Joanna Was Crowned By The Pope In 1344

    Joanna's rule was never peaceful. Because she was a woman ruling alone, in charge of a wealthy kingdom, men came out of the woodwork to try to steal her throne. And many of them were her own relatives, including her first husband, Andrew of Hungary. But Joanna was still crowned queen of Naples by the pope in 1344, following the wishes of her grandfather's will.

    Andrew was also crowned, and he received the honorific title "king." However, he did not get a crown, nor did he play any role in governing. And that's how Joanna wanted it. She used her grandfather's will to oppose her husband's coronation. 

  • Joanna Might Have Murdered Her Husband While She Was Pregnant With His Child
    Photo: Karl Bryullov / Wikimedia Commons / Public Domain

    Joanna Might Have Murdered Her Husband While She Was Pregnant With His Child

    Joanna's relationship with her first husband, Andrew, was never smooth. Her grandfather Robert had wanted Joanna to rule alone, but Andrew pushed for a larger role in government. In 1345, while he was on a hunting trip, Andrew was attacked. He screamed for help while defending himself, but a servant barred the door so no one could come to his assistance. Finally, Andrew was strangled with a cord and thrown out the window with a rope tied to his genitals.

    Even more shocking than the murder was the woman suspected of being behind the plot: Joanna herself. She was pregnant with Andrew's child, but many believe that Queen Joanna herself had planned her husband's assassination.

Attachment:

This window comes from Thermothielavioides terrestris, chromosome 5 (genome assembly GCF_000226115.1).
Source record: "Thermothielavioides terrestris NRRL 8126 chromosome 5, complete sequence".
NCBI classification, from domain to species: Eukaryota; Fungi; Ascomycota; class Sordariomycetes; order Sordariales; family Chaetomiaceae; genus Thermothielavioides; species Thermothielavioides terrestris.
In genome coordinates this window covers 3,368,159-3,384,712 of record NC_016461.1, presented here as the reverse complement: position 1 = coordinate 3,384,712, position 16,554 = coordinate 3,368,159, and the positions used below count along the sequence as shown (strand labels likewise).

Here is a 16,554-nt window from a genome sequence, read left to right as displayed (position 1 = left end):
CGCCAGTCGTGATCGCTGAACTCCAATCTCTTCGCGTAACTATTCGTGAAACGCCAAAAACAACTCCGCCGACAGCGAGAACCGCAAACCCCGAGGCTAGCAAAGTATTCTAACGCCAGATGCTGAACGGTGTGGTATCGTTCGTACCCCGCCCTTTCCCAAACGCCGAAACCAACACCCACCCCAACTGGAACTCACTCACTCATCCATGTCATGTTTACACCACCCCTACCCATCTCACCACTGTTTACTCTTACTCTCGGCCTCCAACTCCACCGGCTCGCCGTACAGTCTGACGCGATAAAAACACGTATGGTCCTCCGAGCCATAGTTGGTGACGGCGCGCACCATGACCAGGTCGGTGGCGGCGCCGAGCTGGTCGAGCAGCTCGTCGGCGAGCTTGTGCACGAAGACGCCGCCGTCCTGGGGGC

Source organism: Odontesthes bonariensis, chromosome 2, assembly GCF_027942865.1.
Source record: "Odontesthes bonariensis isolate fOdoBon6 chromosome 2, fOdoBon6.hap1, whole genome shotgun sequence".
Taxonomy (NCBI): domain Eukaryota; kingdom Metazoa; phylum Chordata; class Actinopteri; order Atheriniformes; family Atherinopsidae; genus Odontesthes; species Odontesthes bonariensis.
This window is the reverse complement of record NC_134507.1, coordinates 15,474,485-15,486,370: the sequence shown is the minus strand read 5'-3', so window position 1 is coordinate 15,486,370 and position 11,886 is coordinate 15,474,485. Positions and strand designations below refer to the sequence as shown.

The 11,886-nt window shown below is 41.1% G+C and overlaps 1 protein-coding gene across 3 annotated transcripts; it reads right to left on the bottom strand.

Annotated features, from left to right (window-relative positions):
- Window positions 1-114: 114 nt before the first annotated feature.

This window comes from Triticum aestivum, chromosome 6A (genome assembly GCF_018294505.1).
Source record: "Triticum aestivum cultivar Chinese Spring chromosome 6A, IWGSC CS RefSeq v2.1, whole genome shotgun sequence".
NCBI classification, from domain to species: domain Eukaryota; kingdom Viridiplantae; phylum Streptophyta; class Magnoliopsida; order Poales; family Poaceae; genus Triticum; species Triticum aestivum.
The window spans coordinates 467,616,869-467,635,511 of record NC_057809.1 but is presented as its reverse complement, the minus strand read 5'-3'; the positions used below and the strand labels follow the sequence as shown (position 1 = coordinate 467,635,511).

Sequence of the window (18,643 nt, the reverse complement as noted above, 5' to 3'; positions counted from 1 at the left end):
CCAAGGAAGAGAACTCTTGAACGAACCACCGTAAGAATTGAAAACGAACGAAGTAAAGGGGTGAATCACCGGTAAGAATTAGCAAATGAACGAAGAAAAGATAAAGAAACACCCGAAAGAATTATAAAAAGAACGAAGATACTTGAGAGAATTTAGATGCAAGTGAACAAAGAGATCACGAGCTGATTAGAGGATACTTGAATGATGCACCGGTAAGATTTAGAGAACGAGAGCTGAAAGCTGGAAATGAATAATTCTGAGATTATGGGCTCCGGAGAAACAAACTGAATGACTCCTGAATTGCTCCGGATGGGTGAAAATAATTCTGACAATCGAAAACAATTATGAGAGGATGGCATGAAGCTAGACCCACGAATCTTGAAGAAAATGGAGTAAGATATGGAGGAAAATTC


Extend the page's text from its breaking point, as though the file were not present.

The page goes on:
• Joanna Had To Flee From Her Invading Cousins And Go On Trial For Her Husband's Murder
    Photo: Georg Braun and Frans Hogenberg / Wikimedia Commons / Public Domain

    Joanna Had To Flee From Her Invading Cousins And Go On Trial For Her Husband's Murder

    Joanna was eventually put on trial for her first husband's murder. Her dead husband's brother, who was now King of Hungary, invaded Naples in 1347. Joanna was forced to flee from her city. Her Hungarian cousins had been jealous of Joanna's power ever since King Robert picked her as his heir, and they were willing to fight to steal Joanna's rightful crown. The Hungarians spread nasty rumors about Joanna, claiming that she was unfaithful to Andrew. They implied that her son, born only months after Andrew's murder, was not his legitimate child. And they openly accused Joanna of murder.

    She went on trial at the papal court, and, as an army invaded her kingdom, she defended herself in Latin against the claims against her. The case was quickly dismissed by the pope, who cleared Joanna of playing a role in Andrew's death. But the rumor would forever taint Joanna, making it even harder for her to rule.

  • Joanna Had Bad Luck With Husbands
    Photo: Unknown / Wikimedia Commons / Public Domain

    Joanna Had Bad Luck With Husbands

    Joanna of Naples married four times during her life. The first marriage ended with the brutal murder of her husband, which Joanna might have planned. Her second marriage was unpopular in Naples, in part because her husband, a knight, tried to seize power and push Joanna out. Fortunately, he died of a cold. Then Joanna married the King of Majorca, who had been imprisoned by his uncle in an iron cage for almost 14 years. No surprise, the experience left him mentally disturbed. 

    At least her fourth marriage, to a duke, was relatively peaceful. That is, until Joanna was assassinated.